The dairy industry is closing ranks with representatives of other agricultural groups and the U.S. Trade Representative's Office to push for passage of the Free Trade Agreement with Central America and the Dominican Republic (CAFTA-DR). Congressional hearings have begun with a vote in the full House and Senate expected later this year.
Total agricultural exports to the five Central American countries of Costa Rica, El Salvador, Guatemala, Honduras, and Nicaragua, along with the Dominican Republic could grow by $1.5 billion upon full implementation of the agreement, according to an analysis by the American Farm Bureau Federation.
Dairy industry officials say they are particularly excited about their prospects, pointing to new opportunities for U.S dairy exports in the region. The countries under the proposed agreement have expanding economies and growing populations that are building demand for dairy products much faster than the small dairy sectors in those nations can supply. Under CAFTA-DR, U.S. dairy exports into the region would likely grow, with all tariffs on U.S. dairy exports eventually phasing down to zero.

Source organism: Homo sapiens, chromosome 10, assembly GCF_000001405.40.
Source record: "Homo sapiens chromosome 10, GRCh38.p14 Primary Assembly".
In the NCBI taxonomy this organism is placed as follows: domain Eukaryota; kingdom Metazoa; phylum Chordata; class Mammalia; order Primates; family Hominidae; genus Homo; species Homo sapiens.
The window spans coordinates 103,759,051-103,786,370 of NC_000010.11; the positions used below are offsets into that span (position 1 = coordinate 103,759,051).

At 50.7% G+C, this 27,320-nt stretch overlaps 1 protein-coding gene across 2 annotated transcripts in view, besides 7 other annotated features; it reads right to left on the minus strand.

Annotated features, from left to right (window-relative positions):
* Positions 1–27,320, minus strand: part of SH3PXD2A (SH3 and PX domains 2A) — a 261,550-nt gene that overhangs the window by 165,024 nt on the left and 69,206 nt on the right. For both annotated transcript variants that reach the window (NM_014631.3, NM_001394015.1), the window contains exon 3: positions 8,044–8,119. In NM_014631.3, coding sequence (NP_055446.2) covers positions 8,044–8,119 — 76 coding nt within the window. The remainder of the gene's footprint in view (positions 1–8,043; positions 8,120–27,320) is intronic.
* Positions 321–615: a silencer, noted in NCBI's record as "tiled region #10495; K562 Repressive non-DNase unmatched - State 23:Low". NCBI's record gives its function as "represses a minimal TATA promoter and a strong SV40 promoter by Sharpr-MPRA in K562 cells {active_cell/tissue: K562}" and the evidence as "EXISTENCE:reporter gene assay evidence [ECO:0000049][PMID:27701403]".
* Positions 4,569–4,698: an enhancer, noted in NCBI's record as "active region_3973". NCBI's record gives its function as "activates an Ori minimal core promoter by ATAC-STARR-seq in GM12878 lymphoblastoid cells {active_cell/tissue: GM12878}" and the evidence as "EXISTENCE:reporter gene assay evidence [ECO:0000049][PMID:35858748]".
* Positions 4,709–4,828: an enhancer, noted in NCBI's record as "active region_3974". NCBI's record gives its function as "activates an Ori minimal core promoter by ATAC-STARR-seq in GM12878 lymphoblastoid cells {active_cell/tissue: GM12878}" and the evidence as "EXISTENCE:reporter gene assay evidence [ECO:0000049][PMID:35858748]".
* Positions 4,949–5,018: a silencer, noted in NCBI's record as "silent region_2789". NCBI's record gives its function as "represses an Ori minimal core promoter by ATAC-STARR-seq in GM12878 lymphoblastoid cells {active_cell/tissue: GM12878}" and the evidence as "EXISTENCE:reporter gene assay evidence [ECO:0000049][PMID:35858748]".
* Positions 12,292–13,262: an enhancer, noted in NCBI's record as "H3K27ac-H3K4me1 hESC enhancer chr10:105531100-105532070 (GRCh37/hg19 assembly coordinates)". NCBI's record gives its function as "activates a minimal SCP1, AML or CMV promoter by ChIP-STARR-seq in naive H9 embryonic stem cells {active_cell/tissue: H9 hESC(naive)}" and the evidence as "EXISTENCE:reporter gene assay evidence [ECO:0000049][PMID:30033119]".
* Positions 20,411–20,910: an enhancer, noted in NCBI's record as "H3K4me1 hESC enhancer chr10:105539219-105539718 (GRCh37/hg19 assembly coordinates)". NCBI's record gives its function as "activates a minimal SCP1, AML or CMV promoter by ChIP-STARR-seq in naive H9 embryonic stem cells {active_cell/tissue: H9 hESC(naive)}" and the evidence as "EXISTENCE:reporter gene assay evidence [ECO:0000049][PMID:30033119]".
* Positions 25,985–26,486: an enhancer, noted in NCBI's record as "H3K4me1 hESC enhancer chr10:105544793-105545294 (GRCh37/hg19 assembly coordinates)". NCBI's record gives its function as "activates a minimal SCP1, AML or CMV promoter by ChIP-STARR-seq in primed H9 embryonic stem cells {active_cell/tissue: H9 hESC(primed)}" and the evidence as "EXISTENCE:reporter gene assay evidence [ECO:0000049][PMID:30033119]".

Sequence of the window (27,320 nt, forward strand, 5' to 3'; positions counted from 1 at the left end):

"This is a good opportunity for U.S. dairy producers to expand exports, while not facing an increase in imports from Latin America," said Jerry Kozak, President and CEO of National Milk Producers Federation. "In fact, it is exactly the sort of trade agreement that this administration should be pursuing - one in which the dairy industry, as well as many other U.S. industries, expects to gain."
According to an NMPF estimate, CAFTA-DR would result in increased income for dairy producers of approximately $100 million over the first decade of the agreement's implementation. U.S. dairy exports to the region totaled $80 million last year.